In other words, a detective is a kind of priest. Throughout history, priestly castes have boasted a unique capacity to answer the great riddles of existence….’

My detective hero is a wealthy man, owing to inheritance, and he’s also a son of a farmer locked into the moods of nature. His love of art, music, books and the countryside keeps him sane, but he’s definitely weird when compared to the typical drug and booze abusing detective or private investigator, who also gambles and womanises. My protagonist is left-wing or liberal, believes in a Green approach to living and is Bohemian in nature from his love of art. He doesn’t smoke, do drugs and rarely drinks alcohol. He was also celibate for eight years, following the death of his wife, though I gave him a sex life in the latest story.

I deliberately wanted to create a different type of detective, not that I dislike the hard-boiled tough guy coppers, but they’re better suited to city locations. My stories are set in Cornwall, featuring dark and dirty deeds—poisoning, cannibalism, human trafficking, BDSM, illegal abattoirs and murder as a roleplaying game—but my hero solves the crimes using his cunning and intelligence.

Inadvertently, I’ve written stories that fit into a subgenre of crime writing known as Country Noir or Rural Noir, which is alright with me, for I’d rather create tales that scare the reader, than pen comfortable cosies they can enjoy on the beach; there’s nothing cosy about murder!

Winter’s Bone, Daniel Woodrell—a country noir novel.

Thinking about famous fictional detectives, characters such as Sherlock Holmes, Miss Marple, Hercule Poirot, Lord Peter Wimsey and private investigators like Philip Marlowe and Dick Tracy, they share the trait of being recognisable by their appearance, in the same way, that founts of wisdom such as Gandhi, the Buddha, Confucius, Mother Teresa, Einstein, Steve Jobs and Stephen Hawking all have an appearance that lends itself to being instantly identifiable, even in silhouette.

Hercule Poirot & Sherlock Holmes

It’s certainly something to consider when describing the looks of your own detective protagonist.

Even rough diamonds can take on the role of priest, healer and shaman. I read a dozen Walter Mosley detective novels last year, and the heroes of his two main series of books, Easy Rawlins and Leonid McGill are both street-tough brawlers, but they’re also well-educated and have a social conscience, going out of their way to help the downtrodden victims of the crimes they’re investigating. That’s not to say that they won’t take any casual sex that’s offered to them, or put a bullet in the head of a baddy, as that’s more justice than handing him over to the law.

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They both remind me of the proverb quoted by Theodore Roosevelt when referring to American foreign policy:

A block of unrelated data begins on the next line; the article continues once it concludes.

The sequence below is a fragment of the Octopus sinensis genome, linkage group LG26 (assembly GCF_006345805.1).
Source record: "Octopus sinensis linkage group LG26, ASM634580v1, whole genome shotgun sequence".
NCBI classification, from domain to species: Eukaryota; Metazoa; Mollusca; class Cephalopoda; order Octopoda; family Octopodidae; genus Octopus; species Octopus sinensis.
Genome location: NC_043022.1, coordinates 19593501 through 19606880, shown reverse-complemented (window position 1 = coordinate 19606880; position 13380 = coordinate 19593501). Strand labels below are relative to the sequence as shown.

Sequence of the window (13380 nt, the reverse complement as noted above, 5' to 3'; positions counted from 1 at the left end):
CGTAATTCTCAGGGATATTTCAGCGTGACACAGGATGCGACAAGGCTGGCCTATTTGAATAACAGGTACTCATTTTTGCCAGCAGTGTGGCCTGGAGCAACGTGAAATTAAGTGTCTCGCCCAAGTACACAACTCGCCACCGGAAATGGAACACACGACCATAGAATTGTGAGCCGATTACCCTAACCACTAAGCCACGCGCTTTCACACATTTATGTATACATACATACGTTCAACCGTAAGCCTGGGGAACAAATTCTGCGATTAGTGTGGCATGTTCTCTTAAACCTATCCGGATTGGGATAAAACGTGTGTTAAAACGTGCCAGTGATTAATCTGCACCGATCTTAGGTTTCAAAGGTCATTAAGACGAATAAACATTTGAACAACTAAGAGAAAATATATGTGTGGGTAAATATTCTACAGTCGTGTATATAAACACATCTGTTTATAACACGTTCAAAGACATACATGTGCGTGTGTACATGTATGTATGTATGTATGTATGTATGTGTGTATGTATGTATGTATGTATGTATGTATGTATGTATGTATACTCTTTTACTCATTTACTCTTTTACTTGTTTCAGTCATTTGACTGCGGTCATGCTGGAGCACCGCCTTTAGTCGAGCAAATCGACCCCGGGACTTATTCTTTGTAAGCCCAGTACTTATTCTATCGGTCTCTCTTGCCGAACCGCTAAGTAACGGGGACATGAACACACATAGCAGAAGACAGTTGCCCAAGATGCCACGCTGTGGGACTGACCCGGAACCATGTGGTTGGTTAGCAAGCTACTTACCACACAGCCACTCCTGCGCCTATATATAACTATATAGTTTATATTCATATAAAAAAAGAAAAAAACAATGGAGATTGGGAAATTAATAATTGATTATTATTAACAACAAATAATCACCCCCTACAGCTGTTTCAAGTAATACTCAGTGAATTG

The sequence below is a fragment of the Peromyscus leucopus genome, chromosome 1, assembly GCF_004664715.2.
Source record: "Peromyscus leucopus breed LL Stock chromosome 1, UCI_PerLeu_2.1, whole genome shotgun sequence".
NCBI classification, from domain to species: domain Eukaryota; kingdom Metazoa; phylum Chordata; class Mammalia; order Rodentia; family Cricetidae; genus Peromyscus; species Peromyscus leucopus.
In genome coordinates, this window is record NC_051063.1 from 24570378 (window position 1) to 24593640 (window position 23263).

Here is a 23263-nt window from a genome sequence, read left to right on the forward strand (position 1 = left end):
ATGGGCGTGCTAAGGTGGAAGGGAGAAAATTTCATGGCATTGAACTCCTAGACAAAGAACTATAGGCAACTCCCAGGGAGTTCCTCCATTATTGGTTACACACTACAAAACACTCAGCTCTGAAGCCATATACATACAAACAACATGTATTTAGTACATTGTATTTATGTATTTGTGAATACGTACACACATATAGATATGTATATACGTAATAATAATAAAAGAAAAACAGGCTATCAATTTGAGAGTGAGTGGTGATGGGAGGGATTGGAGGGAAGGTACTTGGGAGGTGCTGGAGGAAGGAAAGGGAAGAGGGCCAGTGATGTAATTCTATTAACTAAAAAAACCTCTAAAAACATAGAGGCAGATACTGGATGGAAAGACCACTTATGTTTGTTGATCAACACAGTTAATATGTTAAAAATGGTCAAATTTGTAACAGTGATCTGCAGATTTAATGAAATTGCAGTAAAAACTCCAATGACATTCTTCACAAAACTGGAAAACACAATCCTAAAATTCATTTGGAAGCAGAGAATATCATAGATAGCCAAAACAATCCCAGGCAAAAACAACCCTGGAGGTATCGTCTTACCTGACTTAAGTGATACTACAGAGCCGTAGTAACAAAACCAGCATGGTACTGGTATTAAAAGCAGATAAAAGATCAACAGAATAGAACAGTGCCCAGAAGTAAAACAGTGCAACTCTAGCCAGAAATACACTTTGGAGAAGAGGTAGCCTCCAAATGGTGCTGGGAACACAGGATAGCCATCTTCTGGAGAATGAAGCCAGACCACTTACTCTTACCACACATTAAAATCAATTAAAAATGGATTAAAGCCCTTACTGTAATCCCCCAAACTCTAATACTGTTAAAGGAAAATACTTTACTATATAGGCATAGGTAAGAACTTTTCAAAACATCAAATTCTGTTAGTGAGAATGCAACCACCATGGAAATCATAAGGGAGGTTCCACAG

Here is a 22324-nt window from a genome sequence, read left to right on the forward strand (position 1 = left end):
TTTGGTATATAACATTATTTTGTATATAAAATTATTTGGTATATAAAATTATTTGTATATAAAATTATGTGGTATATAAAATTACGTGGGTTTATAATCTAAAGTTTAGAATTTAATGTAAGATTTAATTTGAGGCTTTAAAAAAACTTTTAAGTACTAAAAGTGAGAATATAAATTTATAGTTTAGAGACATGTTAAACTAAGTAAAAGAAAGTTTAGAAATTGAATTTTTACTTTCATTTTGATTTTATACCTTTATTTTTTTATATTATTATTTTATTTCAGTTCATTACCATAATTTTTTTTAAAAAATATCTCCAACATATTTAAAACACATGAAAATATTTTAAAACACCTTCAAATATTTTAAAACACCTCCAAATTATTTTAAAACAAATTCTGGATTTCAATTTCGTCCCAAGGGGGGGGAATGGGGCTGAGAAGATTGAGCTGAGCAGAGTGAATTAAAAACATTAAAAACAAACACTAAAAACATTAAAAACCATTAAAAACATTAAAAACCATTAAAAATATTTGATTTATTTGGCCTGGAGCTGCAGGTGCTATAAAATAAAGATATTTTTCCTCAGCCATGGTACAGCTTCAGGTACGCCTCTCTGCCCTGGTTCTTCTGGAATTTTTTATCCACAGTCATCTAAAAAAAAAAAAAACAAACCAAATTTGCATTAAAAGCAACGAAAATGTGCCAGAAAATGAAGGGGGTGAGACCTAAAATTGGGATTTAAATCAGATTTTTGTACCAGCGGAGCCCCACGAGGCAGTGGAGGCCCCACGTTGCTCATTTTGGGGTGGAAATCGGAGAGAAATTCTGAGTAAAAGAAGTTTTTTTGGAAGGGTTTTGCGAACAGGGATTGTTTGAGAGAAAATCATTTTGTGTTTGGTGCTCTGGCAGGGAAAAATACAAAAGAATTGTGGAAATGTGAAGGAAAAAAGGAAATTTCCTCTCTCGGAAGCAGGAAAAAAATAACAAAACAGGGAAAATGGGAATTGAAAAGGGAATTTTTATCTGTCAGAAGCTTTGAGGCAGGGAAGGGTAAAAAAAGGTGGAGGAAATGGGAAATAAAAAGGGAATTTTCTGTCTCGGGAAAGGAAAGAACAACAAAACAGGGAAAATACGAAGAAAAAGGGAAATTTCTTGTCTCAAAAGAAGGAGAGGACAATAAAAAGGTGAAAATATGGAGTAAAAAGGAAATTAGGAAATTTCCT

Image result for Speak softly and carry a big stick; you will go far. Theodore Roosevelt Read more at: https://www.brainyquote.com/quotes/theodore_roosevelt_130674

DNA discovery

DNA…has been shown to be highly mobile, migrating between objects in previously unimagined ways.

Crime writers, in particular, will be interested in a startling discovery about DNA, which has been shown to be highly mobile, migrating between objects in previously unimagined ways. Instead of DNA being undeniable evidence that a suspect committed a crime, it could just be that skin cells and bodily fluids were transferred by touching a door handle that hundreds of others later touch.

https://www.wired.com/story/dna-transfer-framed-murder/

This could potentially affect us all. Say, for example, that you sneeze while walking along a street. You can’t see it, but some of your sputum attaches itself to a lamppost, which a passerby brushes against, picking up your DNA on her dress. She is murdered that night—your DNA is on her dress. So what, you say, “I’m not a criminal, no one has my DNA on file from a previous conviction.” But unbeknownst to you, your cousin submitted a sample of their DNA to an ancestry tracing service which shares their data with law authorities, and there are enough similarities for you to be arrested! Have you got a provable alibi?

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https://www.wired.com/story/the-future-of-crime-fighting-is-family-tree-forensics/

It’s not as if the police are operating with a clean slate. A British forensic researcher, found DNA on three-quarters of crime scene tools he tested, including cameras, measuring tapes, and gloves, making any evidence discovered at a crime scene highly unreliable.

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I predict that there will be hundreds of appeals against convictions based on DNA evidence, as a result of this revelation.

Only the Lone Ranger has silver bullets.